Saturday, 24 September 2011

Editorial: The many issues around the #ABSURape

A video gone viral

The last week saw the gathering of emotions and revulsion at the video of a lady who from reports of viewers suggested she was being gang-raped by 4, maybe 5 men.

The video had gone viral and it appeal to the humanity in many of us to sue for the apprehension and arraignment of the men involved to the point that justice will be done and seen to be done.

Apparently, the recording of this atrociously evil act was made on the 16th of August 2011 and it had been circulating within the campus of Abia State University that goes by the acronym ABSU.

Impunity and entitlement

For all the clamour for retribution and justice there seems to be a lot awry that we cannot somehow confidently expect that what we desire will be realised.

The lady, the victim might have gone to ground nursing her wounds that would range from emotional to physical and anything in between that might not find succour, comfort or respite – justice is probably the furthest thing from her mind – she might just want the event to be a haze, an unrecalled memory as if it never happened.

The video suggests that she was being punished with rape as weapon of vindictiveness and torture just because she somewhat disrespected one of the men.

That presents another problem, a society that thrives on inclination of the certain people feeling they have complete entitlement and can with impunity act criminally expecting nothing to come of it because they have the tacit approval of society to revel in lawlessness because the law is handicapped or they have the means to suborn every process that will attempt to bring them to book.

Inured for titillation

That is the possible precipitous decline into anarchy we face if these attitudes are not arrested and punitively sanctioned not only as a deterrent but as a message that society will no more brook such manners in our communities.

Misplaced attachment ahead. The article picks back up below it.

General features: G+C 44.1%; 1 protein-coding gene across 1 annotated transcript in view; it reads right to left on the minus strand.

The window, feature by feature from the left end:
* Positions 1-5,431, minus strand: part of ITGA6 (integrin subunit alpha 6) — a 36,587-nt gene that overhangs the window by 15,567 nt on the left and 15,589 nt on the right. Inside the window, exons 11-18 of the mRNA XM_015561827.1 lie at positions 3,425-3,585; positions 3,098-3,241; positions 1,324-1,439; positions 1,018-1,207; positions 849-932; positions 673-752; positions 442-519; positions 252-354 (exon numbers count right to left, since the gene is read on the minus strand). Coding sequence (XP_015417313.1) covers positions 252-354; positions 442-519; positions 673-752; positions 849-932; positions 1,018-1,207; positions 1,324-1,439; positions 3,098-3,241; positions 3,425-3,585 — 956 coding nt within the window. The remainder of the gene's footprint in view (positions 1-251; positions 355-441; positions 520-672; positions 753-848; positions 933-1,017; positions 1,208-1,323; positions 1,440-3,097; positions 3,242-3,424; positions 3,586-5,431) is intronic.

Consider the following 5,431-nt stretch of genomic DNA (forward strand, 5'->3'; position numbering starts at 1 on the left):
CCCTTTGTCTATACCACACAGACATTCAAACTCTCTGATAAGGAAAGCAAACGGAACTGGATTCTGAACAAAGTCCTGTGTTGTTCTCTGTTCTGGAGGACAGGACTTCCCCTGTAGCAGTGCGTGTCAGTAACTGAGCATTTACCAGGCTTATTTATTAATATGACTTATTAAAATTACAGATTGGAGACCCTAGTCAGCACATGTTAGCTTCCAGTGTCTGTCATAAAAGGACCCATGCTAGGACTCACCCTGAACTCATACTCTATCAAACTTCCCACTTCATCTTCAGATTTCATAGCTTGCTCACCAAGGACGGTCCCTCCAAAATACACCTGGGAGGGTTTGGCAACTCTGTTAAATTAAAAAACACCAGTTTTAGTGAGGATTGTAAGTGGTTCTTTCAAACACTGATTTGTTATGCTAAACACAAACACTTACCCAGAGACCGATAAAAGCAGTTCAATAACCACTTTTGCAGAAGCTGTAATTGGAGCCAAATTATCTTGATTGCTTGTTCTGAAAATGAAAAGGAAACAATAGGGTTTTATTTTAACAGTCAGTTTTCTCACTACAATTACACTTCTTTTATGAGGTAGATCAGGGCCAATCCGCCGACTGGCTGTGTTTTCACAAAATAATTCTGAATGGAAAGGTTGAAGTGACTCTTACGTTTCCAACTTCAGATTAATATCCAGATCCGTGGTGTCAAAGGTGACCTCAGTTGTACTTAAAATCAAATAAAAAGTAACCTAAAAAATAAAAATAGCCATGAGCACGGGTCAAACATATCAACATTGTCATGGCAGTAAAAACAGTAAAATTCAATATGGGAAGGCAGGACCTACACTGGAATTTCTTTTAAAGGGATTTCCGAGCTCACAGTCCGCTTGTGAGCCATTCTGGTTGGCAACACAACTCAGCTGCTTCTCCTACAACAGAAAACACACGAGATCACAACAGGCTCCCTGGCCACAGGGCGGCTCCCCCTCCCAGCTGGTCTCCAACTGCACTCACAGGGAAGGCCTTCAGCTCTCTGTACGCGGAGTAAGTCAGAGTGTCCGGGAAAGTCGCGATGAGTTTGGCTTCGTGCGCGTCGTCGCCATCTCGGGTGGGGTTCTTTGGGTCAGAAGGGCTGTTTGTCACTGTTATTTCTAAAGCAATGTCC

Beyond this there is another niggling problem, whilst watching the video might well have elicited evidence that the law could use, there are some whose intention was to derive the titillation element rather that than the social justice push – we have somewhat become inured to such violence and violation that some even thought the lady was almost too docile to have the video depicted as the recording of a gang rape.

One is left to throw up ones hands in exasperation; we have great difficulty dealing with sexual crimes in Nigeria from child sexual abuse through to rape and the denigration of women. An incipient and sinister interpretation of religious laws allows for women to be treated with disdain.

Our lawful acquiescence to injustice

In some cases, the onus is pushed on the woman to appear in a certain way in order to not to be preyed upon by rabid men with untrammelled passions redolent of the jungle. The Nigerian male is almost allowed by law to be absolved of responsibility for being unable to control themselves – it is like a somewhat “indecently” dressed lady has it coming, she is ready fodder for abuse and much more and she has no recourse for justice.